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Dublin: 2°C Sunday 28 November 2021

"I will never be the same": GAA player who lost sight in one eye after being punched in game

He adds that he had been let down by the GAA.

Image: James Crombie

A GAA PLAYER who lost the sight in an eye after being punched in a Mayo club game says he has no idea why his attacker hit him.

23-year-old Davitts player Jonathon Clarke lost 95% of the vision in his left eye after being struck by Moy Davitts player Michael Prendergast in a league game in 2013.

The Mayo News reports that Prendergast was yesterday sentenced to two years in prison with one year suspended for the attack.

In a victim impact statement read to the court yesterday, Clarke says that his life has been changed by the attack, which came while the game had been stopped.

I still cannot understand what happened to me or why it happened. The clock was running down and there were only two minutes left. There was no issue with the match and it was not ill tempered. We were losing the game and many of us on the team felt that the game was already lost. We were attacking the Moy Davitts goal. I was fouled but there was nothing in it. I was going to retrieve the ball. As I did I could not have expected what happened then.

Clarke says that Prendergast “had no reason to have any bother” with him, but punched him “without warning”.

“The impact was so severe I landed on the ground. I had not been marking him during the match. I had no issue with him during the match. I still cannot understand why he decided to attack me. The incident was entirely unprovoked.”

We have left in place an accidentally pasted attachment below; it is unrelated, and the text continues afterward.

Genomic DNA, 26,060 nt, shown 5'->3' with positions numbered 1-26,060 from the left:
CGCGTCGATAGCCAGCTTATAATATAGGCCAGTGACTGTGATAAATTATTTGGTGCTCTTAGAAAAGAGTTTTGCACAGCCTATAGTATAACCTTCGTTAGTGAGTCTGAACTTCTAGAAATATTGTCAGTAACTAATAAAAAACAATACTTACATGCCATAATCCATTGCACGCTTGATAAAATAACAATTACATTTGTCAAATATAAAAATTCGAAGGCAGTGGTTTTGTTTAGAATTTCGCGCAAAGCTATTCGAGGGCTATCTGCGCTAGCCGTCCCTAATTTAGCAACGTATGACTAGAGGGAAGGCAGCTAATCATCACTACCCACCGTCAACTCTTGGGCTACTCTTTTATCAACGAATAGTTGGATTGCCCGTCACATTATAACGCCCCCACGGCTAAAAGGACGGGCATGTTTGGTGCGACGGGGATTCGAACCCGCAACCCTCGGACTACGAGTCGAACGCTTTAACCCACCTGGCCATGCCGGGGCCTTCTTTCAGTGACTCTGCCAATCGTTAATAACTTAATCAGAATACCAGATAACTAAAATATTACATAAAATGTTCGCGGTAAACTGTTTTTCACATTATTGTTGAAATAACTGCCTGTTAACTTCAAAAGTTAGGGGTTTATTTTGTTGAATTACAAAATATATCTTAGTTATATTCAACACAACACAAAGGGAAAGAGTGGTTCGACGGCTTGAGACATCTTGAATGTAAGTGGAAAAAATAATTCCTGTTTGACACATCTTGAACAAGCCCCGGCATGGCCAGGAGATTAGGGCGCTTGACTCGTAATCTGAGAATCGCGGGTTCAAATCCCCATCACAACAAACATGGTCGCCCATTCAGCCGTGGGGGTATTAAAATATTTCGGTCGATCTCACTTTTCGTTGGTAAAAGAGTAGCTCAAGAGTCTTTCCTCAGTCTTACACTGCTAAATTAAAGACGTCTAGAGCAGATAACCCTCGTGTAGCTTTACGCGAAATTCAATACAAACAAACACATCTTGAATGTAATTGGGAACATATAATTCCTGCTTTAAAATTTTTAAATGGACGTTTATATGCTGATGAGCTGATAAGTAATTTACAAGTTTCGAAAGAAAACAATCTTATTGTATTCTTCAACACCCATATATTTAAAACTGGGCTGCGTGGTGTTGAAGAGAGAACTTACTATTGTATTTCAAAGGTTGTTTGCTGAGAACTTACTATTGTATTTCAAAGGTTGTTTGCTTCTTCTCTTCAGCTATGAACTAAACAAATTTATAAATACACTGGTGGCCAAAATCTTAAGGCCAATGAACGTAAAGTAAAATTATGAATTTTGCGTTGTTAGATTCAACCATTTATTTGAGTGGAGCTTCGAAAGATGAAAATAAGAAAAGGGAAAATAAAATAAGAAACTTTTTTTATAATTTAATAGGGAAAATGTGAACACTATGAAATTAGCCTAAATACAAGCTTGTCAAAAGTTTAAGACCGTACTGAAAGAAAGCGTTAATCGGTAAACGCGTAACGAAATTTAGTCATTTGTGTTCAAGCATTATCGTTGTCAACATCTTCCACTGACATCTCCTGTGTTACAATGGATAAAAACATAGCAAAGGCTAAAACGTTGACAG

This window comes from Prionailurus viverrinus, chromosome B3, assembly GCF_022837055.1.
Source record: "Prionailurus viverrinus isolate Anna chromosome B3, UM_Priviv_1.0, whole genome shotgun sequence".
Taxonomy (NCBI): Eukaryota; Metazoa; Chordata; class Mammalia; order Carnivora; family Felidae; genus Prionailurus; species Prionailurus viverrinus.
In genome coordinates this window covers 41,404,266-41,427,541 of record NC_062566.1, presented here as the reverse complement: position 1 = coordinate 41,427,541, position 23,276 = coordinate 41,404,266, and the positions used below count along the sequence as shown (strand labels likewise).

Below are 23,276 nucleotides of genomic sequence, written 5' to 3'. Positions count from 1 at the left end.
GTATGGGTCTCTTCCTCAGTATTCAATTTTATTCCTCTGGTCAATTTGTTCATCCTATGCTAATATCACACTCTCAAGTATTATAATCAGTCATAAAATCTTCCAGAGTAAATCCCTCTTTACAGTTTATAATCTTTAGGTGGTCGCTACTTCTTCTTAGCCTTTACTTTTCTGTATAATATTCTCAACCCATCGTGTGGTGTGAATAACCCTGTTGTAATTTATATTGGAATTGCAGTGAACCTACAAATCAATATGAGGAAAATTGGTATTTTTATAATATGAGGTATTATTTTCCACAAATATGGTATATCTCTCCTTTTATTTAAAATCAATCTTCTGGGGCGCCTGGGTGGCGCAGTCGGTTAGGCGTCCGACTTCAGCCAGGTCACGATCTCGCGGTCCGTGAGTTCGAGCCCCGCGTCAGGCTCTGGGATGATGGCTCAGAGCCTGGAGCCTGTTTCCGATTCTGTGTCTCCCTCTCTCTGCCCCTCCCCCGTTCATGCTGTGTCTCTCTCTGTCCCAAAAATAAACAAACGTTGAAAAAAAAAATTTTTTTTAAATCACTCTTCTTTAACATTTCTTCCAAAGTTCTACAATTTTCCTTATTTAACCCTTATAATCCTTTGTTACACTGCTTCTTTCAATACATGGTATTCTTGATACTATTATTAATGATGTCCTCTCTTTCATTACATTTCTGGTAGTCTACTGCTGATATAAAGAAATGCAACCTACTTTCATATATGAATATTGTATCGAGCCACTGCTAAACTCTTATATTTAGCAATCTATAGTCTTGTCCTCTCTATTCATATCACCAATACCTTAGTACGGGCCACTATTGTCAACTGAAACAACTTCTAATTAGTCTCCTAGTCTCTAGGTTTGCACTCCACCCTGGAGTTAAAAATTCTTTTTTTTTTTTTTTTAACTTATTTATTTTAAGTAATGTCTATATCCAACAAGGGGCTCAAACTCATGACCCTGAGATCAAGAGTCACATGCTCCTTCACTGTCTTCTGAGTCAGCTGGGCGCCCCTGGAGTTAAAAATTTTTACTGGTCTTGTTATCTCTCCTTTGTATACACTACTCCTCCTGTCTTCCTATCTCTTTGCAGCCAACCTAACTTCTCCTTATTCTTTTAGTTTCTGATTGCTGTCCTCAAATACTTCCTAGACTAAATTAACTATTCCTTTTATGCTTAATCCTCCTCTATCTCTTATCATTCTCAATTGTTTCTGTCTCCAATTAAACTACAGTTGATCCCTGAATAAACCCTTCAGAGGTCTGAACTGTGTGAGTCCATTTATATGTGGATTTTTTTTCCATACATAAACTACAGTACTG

Clarke says he knew immediately that he had been injured, but was not aware just how badly at first. He was treated on the field and taken to University Hospital Galway. There, he was given a CT scan to rule out brain damage and had emergency surgery, which was unsuccessful.

He was then kept in hospital for a week, “the toughest week of my life”.

He says that he feels blind and considers himself disabled.

I walk around on the brightest days in darkness. It is very difficult for me to try and comprehend this and that this will remain with me until I die. All of this happened to me because of something which I still do not know why it occurred.

He paid tribute to his employers for keeping his job open and his girlfriend for “sticking by me”, as well as investigating gardaí, but says his right eye tires and he is conscious of his appearance.

He has also been told his eye will likely have to be removed.

“I am aware when people look at me immediately they focus on my eye. This is something that will always happen. They are polite and they look away but I know they are looking.”

While praising his club, he criticised the GAA, saying he received no support and that nobody came to see him.

A year later they sent a risk assessment person from Croke Park to see whether I was making a claim. Nobody expressed any concern for me. Nobody asked how I was. Nobody has apologised from Moy Davitts. Nobody has come from the county board. I have been completely let down by the GAA.

Clarke closed by saying that he was trying to put his life back together, but still had one question.

“The one thing that still remains though is why Michael Prendergast did this to me and why he has never apologised.”

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